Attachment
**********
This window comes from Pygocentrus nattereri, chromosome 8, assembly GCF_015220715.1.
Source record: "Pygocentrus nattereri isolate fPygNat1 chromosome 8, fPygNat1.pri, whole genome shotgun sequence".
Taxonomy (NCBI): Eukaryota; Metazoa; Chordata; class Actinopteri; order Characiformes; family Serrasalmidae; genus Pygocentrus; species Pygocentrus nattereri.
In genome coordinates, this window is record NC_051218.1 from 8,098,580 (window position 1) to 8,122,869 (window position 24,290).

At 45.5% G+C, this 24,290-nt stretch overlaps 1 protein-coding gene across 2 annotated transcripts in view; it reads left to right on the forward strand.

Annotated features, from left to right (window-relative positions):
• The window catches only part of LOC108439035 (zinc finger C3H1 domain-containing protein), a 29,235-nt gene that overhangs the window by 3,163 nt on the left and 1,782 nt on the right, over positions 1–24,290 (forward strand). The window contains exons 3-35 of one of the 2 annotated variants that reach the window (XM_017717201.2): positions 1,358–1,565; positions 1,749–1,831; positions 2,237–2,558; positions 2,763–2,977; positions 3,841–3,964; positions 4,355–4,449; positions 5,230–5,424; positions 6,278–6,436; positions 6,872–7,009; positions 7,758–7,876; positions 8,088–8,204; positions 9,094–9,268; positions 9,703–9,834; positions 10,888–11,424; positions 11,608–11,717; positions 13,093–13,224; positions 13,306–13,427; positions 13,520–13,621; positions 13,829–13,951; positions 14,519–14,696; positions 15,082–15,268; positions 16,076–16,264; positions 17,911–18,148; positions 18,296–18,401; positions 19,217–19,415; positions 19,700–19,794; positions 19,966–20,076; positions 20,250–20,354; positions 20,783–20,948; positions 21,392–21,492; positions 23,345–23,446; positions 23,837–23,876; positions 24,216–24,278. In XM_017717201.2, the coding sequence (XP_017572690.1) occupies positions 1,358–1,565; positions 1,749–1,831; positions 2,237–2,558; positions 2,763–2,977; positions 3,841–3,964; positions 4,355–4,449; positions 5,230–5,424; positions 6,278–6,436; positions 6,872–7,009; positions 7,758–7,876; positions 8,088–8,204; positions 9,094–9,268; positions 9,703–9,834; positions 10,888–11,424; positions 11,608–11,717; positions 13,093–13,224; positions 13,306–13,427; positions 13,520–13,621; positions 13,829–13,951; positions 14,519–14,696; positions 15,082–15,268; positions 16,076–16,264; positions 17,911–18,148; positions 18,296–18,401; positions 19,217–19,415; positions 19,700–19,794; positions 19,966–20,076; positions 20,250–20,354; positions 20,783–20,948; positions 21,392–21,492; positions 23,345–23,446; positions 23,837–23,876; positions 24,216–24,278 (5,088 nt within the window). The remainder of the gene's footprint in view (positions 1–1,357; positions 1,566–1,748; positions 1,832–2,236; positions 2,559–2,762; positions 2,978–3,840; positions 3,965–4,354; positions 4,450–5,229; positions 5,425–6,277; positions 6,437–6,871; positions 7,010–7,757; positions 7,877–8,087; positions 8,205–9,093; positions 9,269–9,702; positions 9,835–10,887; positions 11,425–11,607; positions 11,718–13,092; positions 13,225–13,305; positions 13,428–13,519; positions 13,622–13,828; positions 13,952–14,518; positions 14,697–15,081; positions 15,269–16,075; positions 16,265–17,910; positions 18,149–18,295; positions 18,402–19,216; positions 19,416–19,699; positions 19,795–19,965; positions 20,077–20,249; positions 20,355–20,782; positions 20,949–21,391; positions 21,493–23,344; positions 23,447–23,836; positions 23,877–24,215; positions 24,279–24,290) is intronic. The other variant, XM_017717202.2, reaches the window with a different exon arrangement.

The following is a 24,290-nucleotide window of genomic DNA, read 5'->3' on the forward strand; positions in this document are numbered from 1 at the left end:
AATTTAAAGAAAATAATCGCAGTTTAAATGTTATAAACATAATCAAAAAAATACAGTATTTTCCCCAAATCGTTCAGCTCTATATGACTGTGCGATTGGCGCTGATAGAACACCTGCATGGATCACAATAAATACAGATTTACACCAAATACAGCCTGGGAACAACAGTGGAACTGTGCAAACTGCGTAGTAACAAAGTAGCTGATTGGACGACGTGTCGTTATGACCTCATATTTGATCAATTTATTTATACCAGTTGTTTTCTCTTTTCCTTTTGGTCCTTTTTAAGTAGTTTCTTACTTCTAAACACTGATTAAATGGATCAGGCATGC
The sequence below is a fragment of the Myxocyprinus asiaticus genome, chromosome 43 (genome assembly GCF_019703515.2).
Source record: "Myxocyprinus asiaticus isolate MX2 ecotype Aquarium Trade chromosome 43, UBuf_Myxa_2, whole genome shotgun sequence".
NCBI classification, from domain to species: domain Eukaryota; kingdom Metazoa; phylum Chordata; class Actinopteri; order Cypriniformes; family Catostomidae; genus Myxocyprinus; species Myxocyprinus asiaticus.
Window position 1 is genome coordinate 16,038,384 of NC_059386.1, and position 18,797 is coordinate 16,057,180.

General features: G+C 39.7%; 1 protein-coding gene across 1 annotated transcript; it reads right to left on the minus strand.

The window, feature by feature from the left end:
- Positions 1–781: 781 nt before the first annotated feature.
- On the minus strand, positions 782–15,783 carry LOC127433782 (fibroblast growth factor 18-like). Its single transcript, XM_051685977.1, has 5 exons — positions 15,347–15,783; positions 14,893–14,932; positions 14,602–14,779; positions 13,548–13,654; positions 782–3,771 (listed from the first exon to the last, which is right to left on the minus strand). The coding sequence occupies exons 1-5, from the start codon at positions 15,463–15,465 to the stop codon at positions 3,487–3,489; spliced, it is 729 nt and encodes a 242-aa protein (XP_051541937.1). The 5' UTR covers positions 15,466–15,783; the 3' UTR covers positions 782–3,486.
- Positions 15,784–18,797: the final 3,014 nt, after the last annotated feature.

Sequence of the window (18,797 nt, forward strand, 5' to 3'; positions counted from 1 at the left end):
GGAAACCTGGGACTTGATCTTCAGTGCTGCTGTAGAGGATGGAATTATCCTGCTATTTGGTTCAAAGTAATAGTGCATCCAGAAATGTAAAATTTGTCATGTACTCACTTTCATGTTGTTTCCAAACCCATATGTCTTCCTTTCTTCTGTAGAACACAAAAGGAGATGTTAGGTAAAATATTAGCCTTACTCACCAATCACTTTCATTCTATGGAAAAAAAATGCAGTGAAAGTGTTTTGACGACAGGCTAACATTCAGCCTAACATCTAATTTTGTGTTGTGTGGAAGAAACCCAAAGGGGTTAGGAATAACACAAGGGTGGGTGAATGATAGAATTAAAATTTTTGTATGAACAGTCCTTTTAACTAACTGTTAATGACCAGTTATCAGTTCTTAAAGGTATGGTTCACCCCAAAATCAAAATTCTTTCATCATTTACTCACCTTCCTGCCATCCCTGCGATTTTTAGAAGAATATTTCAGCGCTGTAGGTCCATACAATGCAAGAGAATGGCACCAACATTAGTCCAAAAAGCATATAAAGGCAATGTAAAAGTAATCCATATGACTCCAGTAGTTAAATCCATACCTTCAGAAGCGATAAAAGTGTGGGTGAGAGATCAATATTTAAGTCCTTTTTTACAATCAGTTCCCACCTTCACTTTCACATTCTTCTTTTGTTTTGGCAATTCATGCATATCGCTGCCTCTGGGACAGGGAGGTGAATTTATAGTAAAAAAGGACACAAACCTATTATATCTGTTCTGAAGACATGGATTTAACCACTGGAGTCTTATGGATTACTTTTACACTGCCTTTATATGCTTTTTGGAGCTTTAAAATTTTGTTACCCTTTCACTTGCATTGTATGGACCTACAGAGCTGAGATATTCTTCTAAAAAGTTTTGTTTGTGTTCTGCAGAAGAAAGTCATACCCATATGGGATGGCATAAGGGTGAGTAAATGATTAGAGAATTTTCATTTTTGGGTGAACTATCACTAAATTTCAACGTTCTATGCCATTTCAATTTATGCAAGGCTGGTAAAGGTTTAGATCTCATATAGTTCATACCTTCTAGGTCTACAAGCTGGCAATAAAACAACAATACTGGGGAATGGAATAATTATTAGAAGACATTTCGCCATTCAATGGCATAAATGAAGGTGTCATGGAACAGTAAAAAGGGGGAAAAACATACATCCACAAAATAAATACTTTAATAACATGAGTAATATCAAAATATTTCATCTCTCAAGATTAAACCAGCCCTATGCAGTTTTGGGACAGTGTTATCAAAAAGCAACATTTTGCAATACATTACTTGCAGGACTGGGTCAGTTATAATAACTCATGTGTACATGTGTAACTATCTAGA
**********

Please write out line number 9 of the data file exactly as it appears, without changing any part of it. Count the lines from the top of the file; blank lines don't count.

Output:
AATTTAAAGAAAATAATCGCAGTTTAAATGTTATAAACATAATCAAAAAAATACAGTATTTTCCCCAAATCGTTCAGCTCTATATGACTGTGCGATTGGCGCTGATAGAACACCTGCATGGATCACAATAAATACAGATTTACACCAAATACAGCCTGGGAACAACAGTGGAACTGTGCAAACTGCGTAGTAACAAAGTAGCTGATTGGACGACGTGTCGTTATGACCTCATATTTGATCAATTTATTTATACCAGTTGTTTTCTCTTTTCCTTTTGGTCCTTTTTAAGTAGTTTCTTACTTCTAAACACTGATTAAATGGATCAGGCATGC